I have to apologize for not getting this post in earlier, but yesterday I felt the need to be a fun dad and take my kids to the zoo. I don’t know what it is about zoos, but children always seem to enjoy themselves at them. Truth is, my inner child came out while I was there and I thoroughly enjoyed myself as well. It really is something to be able to see the king of the jungle up close and personal. Most of the times I have gone to a zoo the lion is so far away I feel like I cannot even get a real idea of the true size of these powerful creatures. Yesterday he was at the front of his enclosure. He was sitting a good 20 feet away! There was nothing sitting between he and I accept for a piece of glass. It truly was amazing. As we continued our journey we go to see a variety of God’s creatures. We saw more bats that I care to see, beautiful peacocks all over the grounds, king penguins which always capture my attention to see their beauty under the water. Speaking of under the water, we got to go through an enclosed aquarium enabling me to see sharks swimming above my head (not exactly a view I want to see outside of the aquarium). All day long we enjoyed seeing God’s handiwork. As the day drew to a conclusion we decided to catch a move at the IMAX on lemurs. After all, who doesn’t love lemurs? They are playful, cute, and according to my youngest they look like kitties. To top it off the voice of the iconic Morgan Freeman was heard throughout the film. He has such an easy voice to listen to. (I’d love to get a recording of him reading the bible). This is where the day took a turn that was inevitable. The movie began discussing the link between primates and humans. It discussed how millions of years ago this and that happened. It discussed how the lemurs evolved on Madagascar.
It never fails that while my children study about what fascinates them, they are taught about evolution. And it never fails that while I try to teach my children about creation, evolution, and whether or not this universe was created by God or evolved over billions of years that I am looked as the odd one. Perhaps some of you feel will feel that I am off base when it comes to teaching my children creationism. Some contend, like Bill Nye, that creationism stunts the growth of science, children’s maturation and is generally bad for society. Men like Bill Mahr have made a career at poking fun at those that believe that an almighty God created this world in six days. The mock our world view and how creationists are close minded and how the Christian world view is tearing apart the fabric of American society. They talk about how only be embracing science can a person truly be free.
Really? I am supposed to believe that they don’t have a world view that prohibits them from looking at this world through any other lens that evolution? The truth is, we all come to the same facts with a presupposition. Paul even warned that would be the case in his first letter to Corinthians. The Jews saw the preaching of the cross as foolishness because they could conceive a crucified saviour. The Jews believed that the Messiah was to come with certain signs. While Jesus certainly worked signs, the Jews were looking for a Messiah that would cast off the shackles of Roman tyranny and re-establish the state of Israel. That Israel would return to its glory days of David and Solomon. When this didn’t happen, when the professed Messiah died, when Jesus didn’t fit their preconceived ideas about what the Messiah was supposed to be they rejected the message (I Cor. 1:22-23). The Greeks certainly seemed interested in hearing the message (Acts 17:19). The Greeks were all about the accumulation of knowledge. They revered wisdom. Men like Socrates, Aristotle, and Plato were greatly revered in their society. But they had preconceived ideas. One of which was that they didn’t believe in a resurrection. So, when the message of Jesus’ was preached they scoffed at the idea (Acts 17:32). You see, the issue is not whether or not evolutionists or creationists have a preconceived idea. We both do. Evolutionists will see this world and the bible through the eye of one that doesn’t believe that a god exists. A creationist will look at the same facts and the same bible and the same world through the eye of one who does believe such a God exists. What we have to determine is which preconceived idea is the right supposition to take into any study that we engage in. Whether a bible study or a study of the sciences.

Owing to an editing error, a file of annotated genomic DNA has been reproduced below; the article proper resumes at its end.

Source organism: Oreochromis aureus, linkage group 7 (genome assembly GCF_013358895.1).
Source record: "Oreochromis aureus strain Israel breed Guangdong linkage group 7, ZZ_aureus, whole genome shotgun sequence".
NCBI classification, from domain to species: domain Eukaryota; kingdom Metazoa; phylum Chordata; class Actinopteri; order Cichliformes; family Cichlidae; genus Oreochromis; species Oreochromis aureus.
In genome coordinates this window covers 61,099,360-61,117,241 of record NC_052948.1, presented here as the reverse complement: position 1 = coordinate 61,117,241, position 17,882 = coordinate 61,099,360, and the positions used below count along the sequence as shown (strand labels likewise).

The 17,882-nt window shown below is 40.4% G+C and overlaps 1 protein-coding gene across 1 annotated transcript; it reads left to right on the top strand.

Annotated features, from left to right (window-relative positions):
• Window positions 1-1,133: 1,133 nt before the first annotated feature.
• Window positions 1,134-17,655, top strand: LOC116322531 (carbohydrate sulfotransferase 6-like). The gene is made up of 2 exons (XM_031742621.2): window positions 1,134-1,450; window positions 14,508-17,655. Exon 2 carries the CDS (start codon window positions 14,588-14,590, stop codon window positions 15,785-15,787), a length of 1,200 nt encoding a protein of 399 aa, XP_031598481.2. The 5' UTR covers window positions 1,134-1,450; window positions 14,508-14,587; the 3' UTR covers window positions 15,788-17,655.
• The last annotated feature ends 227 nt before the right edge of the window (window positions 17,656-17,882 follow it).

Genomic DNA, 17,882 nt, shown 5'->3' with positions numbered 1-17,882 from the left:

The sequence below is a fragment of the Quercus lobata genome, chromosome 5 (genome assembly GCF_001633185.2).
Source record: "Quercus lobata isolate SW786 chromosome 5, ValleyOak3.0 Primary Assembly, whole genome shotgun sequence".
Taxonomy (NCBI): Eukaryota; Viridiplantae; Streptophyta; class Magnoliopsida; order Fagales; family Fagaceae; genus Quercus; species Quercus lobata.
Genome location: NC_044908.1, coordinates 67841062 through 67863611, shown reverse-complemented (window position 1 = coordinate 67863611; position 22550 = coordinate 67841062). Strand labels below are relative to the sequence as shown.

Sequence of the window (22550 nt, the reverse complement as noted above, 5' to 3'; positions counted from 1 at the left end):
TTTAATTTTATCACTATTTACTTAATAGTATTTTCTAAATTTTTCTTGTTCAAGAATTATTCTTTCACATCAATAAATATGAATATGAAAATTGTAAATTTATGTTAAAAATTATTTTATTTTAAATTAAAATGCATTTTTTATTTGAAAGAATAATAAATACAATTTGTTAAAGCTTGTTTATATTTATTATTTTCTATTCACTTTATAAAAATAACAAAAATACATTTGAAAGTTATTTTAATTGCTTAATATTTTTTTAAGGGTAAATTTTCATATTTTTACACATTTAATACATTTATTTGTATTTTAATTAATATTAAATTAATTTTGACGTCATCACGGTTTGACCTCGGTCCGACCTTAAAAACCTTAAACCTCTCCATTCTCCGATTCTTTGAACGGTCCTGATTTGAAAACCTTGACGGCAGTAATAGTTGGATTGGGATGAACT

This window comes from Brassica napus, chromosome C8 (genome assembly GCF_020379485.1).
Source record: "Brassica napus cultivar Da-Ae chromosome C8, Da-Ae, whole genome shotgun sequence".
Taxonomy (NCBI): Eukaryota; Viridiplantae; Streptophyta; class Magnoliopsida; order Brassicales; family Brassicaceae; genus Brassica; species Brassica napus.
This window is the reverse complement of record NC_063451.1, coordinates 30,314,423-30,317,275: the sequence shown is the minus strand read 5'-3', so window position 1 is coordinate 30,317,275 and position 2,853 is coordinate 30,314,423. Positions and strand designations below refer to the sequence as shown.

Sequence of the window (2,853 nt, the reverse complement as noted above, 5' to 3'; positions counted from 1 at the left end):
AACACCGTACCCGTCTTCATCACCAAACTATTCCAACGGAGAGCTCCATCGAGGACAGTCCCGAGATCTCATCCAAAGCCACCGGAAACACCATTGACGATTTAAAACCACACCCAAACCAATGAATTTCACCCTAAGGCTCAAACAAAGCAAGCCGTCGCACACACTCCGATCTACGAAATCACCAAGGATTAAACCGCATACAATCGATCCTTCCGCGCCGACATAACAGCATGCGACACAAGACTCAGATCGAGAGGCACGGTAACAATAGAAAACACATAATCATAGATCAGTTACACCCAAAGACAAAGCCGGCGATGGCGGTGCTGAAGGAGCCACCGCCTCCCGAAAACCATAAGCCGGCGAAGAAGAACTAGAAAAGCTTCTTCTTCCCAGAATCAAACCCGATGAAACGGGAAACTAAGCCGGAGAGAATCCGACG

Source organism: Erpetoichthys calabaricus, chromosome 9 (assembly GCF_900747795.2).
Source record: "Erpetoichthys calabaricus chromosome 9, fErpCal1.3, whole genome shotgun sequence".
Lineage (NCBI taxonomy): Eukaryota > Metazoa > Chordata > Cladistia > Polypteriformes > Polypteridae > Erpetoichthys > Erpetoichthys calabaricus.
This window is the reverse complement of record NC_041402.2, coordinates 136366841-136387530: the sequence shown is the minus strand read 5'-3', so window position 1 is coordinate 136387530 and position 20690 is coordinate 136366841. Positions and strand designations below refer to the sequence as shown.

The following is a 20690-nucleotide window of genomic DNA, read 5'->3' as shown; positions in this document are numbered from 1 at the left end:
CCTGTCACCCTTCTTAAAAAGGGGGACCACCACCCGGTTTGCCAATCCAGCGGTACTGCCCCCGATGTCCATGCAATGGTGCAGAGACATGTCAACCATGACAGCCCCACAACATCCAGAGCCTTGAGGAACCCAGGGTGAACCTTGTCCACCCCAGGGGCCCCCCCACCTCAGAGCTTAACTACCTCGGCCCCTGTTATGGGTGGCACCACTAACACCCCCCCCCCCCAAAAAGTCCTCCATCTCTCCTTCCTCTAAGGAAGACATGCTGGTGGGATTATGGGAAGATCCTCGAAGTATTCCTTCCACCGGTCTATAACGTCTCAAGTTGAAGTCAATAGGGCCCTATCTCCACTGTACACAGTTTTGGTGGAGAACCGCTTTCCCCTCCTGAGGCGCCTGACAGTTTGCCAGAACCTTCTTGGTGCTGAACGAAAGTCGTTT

Let us go now to the question I proposed in the title of the article. Is my faith really blind. No. No it isn’t. When I go to a zoo I see the wonders of God’s creation. In fact, God said that if you need proof of his existence just look around. “For since the creation of the world His invisible attributes, His eternal power and divine nature, have been clearly seen, being understood through what has been made (Rom. 1:20).” When I see the intricacies of the human eye I don’t see evolution, I see a master builder. When I see the beauty of a sunset I don’t see the accidental accumulation of gases that bend light in a certain way, I see a master painter. When I see the majesty of the cosmos I don’t see billions of years, I see a God who wants me to seek Him, find Him, study Him, learn Him. My faith isn’t blind. I see my master, my creator, my God just fine.